There could be good news about the recession. There is growing evidence, both from the respected ACCA global survey (www.accaglobal.com) and recent O2 small business survey (http://bit.ly/6UGCZs), that business confidence is increasing. From the ACCA Q4/09 survey (http://bit.ly/4tyUZH) there is even optimism that Q3/09 was the bottom of the downturn. Although, we may still have a year left before recovery is really underway. O2’s survey shows 27% of small business healthier now than this time last year and 59% are predicting better business performance in 2010. However, economic recovery and low consumer confidence remain key concerns. According to ACCA, last year the two big issues for small firms were falling customer demand and accessing finance (http://bit.ly/5ZoFeB). The government and banks continue to make reassuring noises about the latter but what can they really do about increasing customer demand?
But some small firms have already been reporting growth in sales and profits:
Thunderhead, which helps companies to integrate marketing to their communications with customers through automation, saw sales grow by 28% to £16m and Pre-tax profits by 47% to £2.9m (www.thunderhead.com). For details of the top 50 growing companies see Growing Business Magazine (http://bit.ly/7EtnhL)
Deliver Net, a specialist supplier to the community healthcare sector (www.healthcare.co.uk). Managing director Tim Lockett said, “We have seen our business grow in the last two years but it’s been hard work. We have spent as much time on finding efficiencies and reducing costs as we have on developing new business.” And the key to reducing costs and increasing sales? “E-commerce has been critical to both. We have supported our customers in moving their ordering online by bespoke product templates and budget control systems. In the end, they see the saving to themselves rather than us. We now receive over 70% of our orders online.” He added, “The number of customer service staff is down but warehouse and distribution numbers are up. We still employ the same number of people but process more orders.” And what about the future? “I’m optimistic. There are new customers in the pipeline and we can see new markets opening up. In the last year we have had to get better at what we do. This increased efficiency hasn’t gone unnoticed by our strategic partners. Yes, I’m hoping 2010 will be a good year.”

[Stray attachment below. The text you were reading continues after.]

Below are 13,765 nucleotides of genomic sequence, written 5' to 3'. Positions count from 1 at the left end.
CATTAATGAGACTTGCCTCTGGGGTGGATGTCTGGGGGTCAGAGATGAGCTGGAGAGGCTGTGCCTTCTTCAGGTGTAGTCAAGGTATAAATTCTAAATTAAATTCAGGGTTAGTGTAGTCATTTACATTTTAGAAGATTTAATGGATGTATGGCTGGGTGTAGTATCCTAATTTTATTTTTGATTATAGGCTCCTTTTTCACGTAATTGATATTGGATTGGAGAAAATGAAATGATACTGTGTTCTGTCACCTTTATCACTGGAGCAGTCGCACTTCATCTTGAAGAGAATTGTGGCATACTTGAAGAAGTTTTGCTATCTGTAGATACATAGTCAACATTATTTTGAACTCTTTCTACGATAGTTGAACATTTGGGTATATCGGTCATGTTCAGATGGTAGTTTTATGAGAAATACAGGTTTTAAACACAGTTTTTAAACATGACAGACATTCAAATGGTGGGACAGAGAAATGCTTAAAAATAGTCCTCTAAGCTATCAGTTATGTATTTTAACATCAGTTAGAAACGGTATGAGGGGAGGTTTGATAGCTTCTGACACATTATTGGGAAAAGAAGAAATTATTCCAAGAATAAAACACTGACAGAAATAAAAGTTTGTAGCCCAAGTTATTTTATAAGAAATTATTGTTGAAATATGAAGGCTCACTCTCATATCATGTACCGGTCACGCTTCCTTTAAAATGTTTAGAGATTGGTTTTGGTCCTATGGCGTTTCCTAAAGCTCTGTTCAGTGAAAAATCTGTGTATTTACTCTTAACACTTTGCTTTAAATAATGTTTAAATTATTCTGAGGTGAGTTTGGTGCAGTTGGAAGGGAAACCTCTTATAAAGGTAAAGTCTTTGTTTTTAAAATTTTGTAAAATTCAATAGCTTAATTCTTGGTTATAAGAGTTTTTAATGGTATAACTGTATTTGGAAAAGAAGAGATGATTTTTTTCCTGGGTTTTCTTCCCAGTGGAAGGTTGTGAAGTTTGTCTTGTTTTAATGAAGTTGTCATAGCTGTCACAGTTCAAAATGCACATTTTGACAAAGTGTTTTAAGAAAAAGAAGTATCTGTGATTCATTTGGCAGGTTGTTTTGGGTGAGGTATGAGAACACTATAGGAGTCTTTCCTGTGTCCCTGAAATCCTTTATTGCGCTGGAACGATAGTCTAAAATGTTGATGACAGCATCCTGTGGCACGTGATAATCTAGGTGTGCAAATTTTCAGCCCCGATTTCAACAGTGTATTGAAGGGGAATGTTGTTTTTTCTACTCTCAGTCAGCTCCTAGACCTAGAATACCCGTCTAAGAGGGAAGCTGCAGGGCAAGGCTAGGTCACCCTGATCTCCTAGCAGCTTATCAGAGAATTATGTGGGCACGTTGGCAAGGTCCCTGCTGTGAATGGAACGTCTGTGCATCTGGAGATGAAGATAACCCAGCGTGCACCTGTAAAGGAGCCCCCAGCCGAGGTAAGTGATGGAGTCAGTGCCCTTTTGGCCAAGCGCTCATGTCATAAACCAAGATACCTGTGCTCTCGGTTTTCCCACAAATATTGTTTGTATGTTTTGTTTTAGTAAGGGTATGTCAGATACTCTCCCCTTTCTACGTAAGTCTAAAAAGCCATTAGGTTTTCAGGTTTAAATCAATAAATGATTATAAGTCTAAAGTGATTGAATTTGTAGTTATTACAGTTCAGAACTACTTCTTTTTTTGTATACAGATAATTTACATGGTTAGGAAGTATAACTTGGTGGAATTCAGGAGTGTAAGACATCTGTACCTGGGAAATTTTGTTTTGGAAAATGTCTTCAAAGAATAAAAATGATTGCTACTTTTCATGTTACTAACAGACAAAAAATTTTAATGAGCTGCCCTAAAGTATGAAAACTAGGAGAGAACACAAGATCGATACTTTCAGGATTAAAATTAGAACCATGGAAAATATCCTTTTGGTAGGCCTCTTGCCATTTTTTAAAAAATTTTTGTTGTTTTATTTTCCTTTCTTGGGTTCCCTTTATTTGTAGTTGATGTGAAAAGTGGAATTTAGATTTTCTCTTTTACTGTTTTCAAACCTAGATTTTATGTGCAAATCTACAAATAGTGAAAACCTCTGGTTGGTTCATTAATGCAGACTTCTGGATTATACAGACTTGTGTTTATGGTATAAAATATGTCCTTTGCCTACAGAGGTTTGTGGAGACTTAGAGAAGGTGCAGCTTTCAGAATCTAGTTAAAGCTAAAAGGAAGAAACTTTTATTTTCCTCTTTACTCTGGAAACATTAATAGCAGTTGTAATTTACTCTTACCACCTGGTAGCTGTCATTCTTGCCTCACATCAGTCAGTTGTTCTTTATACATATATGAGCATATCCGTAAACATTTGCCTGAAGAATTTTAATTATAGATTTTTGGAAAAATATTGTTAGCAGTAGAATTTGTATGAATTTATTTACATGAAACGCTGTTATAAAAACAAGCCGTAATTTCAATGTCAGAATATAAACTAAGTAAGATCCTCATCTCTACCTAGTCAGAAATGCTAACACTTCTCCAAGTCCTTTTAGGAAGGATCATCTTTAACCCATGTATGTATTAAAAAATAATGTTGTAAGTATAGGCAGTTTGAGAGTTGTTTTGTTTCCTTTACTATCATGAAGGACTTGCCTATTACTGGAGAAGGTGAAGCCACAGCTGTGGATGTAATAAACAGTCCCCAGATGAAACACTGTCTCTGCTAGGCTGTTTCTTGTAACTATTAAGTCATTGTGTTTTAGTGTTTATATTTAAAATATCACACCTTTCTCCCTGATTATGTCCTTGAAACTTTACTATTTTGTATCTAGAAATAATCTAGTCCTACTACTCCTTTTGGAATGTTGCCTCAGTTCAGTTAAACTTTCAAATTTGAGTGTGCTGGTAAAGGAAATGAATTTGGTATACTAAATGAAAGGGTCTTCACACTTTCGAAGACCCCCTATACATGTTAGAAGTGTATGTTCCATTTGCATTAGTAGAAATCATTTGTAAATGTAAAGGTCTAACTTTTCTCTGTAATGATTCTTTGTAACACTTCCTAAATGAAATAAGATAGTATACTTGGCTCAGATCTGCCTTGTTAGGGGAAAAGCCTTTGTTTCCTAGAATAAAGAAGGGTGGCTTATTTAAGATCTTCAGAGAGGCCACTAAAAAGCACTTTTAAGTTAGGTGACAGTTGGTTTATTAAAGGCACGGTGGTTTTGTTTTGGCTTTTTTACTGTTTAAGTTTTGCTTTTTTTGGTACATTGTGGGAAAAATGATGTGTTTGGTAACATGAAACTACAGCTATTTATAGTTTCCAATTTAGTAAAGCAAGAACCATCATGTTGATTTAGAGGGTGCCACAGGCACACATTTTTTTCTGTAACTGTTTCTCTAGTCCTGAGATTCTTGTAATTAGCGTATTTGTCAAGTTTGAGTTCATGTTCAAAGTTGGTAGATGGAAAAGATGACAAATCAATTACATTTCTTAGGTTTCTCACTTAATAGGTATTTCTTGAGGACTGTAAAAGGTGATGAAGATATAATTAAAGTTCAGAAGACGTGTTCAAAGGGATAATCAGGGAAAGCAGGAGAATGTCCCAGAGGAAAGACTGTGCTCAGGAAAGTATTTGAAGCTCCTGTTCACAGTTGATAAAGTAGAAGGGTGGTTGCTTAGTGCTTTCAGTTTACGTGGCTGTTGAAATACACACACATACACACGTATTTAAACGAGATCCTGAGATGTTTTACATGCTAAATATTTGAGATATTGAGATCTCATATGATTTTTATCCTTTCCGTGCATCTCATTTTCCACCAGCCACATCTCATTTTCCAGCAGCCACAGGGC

Vickers Laboratories, which has been manufacturing chemicals for over thirty years (www.viclabs.co.uk). CEO Julian Driver said, “Sales haven’t grown. But more importantly, we’ve been able to maintain profit margins and keep cashflow under control.” How has this been achieved in a recession? “Innovation has been at the heart of what we do. Most of these have been incremental but when you add them all up we have come a long way. We’re almost invisible! We have become embedded in our customers’ supply chains and add value to their service offering, which makes it counterproductive to move from us and if cash is tight we still get paid.” And what about the future? “Our markets are deliberately diverse and we are constantly looking for new business that is difficult!” Why? “Well, we are really a solutions company. Not chemical ones – we solve problems and that draws on our knowledge to health and safety and experience of reagents. And this protects our margins. So I’m quietly confident about 2010, even though I know new business is going to be difficult to find.”
What do they all have in common? In the end, they are all focused on process innovation. They appear to anticipate their customers’ needs. And the key to this? Get close to your customer. Or in the words of Mrs Wilson, the housekeeper (Helen Mirren) in Robert Altmans’ Gosford Park (2001), “What gift do you think a good servant has that separates them from the others? It’s the gift of anticipation. And I’m a good servant. I’m better than good. I’m the best. I’m the perfect servant. I know when they’ll be hungry – and the food is ready. I know when they’ll be tired – and the bed is turned down. I know it before they know it themselves.”
So perhaps 2010 is the year in which to get so close to your customers that you can anticipate their needs before they do – well at least before your competitors do!